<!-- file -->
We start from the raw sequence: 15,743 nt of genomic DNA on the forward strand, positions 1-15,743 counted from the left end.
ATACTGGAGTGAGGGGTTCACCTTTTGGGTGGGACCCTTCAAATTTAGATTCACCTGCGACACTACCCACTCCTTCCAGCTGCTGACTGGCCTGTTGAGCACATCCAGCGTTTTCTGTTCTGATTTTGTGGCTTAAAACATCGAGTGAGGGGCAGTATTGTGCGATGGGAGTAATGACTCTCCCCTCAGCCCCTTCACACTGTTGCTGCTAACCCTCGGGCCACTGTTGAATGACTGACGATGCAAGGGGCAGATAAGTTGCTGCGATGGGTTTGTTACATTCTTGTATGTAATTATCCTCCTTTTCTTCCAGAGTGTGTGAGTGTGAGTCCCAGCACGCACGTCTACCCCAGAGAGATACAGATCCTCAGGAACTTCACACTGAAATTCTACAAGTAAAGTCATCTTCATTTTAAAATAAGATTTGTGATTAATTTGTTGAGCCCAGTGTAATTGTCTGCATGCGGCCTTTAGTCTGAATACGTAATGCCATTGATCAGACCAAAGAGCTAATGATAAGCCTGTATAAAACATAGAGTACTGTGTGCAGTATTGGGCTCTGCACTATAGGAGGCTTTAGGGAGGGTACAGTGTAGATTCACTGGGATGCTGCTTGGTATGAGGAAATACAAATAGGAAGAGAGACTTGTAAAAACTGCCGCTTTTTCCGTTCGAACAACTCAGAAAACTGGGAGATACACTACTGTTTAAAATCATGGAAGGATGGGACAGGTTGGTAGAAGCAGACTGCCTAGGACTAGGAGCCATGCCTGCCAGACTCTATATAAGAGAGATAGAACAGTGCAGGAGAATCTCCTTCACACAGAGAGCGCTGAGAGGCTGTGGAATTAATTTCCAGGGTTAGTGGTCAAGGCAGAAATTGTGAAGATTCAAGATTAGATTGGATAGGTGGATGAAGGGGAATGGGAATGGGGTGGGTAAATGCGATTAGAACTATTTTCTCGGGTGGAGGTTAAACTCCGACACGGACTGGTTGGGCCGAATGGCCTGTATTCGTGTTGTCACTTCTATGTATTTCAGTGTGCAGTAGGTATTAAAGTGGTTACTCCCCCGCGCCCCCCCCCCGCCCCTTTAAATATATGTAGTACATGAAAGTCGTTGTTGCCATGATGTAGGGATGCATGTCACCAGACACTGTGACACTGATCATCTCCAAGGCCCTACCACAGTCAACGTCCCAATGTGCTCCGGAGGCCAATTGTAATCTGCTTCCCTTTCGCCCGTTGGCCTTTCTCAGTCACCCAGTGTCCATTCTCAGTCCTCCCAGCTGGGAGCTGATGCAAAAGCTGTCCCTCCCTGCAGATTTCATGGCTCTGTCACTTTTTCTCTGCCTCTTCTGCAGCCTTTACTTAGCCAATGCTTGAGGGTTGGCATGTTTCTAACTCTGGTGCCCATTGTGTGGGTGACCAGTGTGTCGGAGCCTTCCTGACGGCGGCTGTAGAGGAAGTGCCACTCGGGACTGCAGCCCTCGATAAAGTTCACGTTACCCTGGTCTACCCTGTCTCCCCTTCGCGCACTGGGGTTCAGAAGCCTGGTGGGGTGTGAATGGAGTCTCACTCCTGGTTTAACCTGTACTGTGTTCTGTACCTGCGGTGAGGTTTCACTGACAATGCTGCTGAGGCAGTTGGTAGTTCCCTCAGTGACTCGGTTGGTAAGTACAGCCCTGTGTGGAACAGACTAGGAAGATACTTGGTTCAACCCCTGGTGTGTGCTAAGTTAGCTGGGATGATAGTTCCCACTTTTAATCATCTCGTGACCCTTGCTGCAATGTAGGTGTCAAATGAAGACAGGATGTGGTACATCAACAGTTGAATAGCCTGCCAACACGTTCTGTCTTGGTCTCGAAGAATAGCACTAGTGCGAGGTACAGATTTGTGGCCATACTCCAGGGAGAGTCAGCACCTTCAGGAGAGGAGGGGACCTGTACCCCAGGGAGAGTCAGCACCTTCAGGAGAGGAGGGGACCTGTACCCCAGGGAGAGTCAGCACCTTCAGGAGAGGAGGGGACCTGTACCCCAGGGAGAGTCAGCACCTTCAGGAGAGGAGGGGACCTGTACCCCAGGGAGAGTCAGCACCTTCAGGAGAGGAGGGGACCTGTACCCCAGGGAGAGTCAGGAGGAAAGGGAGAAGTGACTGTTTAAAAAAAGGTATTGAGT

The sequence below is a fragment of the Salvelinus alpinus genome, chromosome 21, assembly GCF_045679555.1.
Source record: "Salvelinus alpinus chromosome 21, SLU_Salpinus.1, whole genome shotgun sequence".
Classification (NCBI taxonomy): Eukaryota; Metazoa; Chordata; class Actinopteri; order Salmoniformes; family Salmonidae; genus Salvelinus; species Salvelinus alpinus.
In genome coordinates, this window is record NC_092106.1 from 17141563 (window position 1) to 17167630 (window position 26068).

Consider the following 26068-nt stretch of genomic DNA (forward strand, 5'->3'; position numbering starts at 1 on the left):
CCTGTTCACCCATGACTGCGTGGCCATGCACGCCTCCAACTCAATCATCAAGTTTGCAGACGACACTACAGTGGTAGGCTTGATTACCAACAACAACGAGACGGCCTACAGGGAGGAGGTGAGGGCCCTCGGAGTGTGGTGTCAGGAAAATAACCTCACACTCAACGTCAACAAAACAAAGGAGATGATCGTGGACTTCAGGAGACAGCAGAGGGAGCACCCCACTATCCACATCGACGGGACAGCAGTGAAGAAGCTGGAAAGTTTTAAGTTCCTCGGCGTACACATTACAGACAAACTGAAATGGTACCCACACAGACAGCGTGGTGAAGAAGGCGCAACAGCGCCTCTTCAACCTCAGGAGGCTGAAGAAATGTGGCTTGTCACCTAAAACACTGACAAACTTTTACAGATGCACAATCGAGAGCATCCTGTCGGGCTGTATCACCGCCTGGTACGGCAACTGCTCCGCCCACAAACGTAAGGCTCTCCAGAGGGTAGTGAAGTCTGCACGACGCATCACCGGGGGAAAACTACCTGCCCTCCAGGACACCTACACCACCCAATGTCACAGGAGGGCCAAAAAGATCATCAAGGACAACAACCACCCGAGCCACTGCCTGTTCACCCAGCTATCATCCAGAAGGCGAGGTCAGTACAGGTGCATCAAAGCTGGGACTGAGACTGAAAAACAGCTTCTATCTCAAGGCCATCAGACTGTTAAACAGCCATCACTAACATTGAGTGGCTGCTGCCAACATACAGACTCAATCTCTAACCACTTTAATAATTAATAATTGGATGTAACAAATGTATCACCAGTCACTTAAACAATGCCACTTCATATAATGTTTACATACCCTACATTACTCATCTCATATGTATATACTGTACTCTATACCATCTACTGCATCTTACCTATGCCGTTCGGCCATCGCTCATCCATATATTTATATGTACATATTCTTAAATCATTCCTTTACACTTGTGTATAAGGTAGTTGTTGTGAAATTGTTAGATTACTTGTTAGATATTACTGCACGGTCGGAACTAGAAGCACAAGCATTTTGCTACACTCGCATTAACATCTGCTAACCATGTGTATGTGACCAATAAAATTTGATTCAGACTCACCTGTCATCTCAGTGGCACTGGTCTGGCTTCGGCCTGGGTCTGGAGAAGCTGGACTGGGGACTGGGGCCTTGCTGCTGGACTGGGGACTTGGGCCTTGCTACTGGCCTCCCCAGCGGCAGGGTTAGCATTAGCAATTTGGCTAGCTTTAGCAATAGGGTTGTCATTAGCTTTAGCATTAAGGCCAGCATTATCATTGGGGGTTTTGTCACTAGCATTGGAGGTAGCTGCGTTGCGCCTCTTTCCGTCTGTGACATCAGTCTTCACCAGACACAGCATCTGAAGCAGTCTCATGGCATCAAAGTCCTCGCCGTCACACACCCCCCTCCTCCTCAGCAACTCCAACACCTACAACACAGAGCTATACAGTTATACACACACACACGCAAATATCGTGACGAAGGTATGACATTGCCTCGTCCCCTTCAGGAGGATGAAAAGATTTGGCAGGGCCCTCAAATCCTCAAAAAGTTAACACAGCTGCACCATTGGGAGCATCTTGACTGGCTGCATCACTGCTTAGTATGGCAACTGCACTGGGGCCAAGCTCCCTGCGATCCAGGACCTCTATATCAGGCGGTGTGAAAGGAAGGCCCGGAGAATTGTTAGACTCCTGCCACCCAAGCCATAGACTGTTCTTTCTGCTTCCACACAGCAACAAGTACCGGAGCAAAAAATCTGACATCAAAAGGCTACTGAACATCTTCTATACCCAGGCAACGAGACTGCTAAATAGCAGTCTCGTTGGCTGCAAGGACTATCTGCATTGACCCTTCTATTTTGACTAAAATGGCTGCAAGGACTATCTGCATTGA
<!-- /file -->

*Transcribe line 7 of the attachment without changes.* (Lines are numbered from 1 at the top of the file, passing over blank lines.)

Consider the following 26068-nt stretch of genomic DNA (forward strand, 5'->3'; position numbering starts at 1 on the left):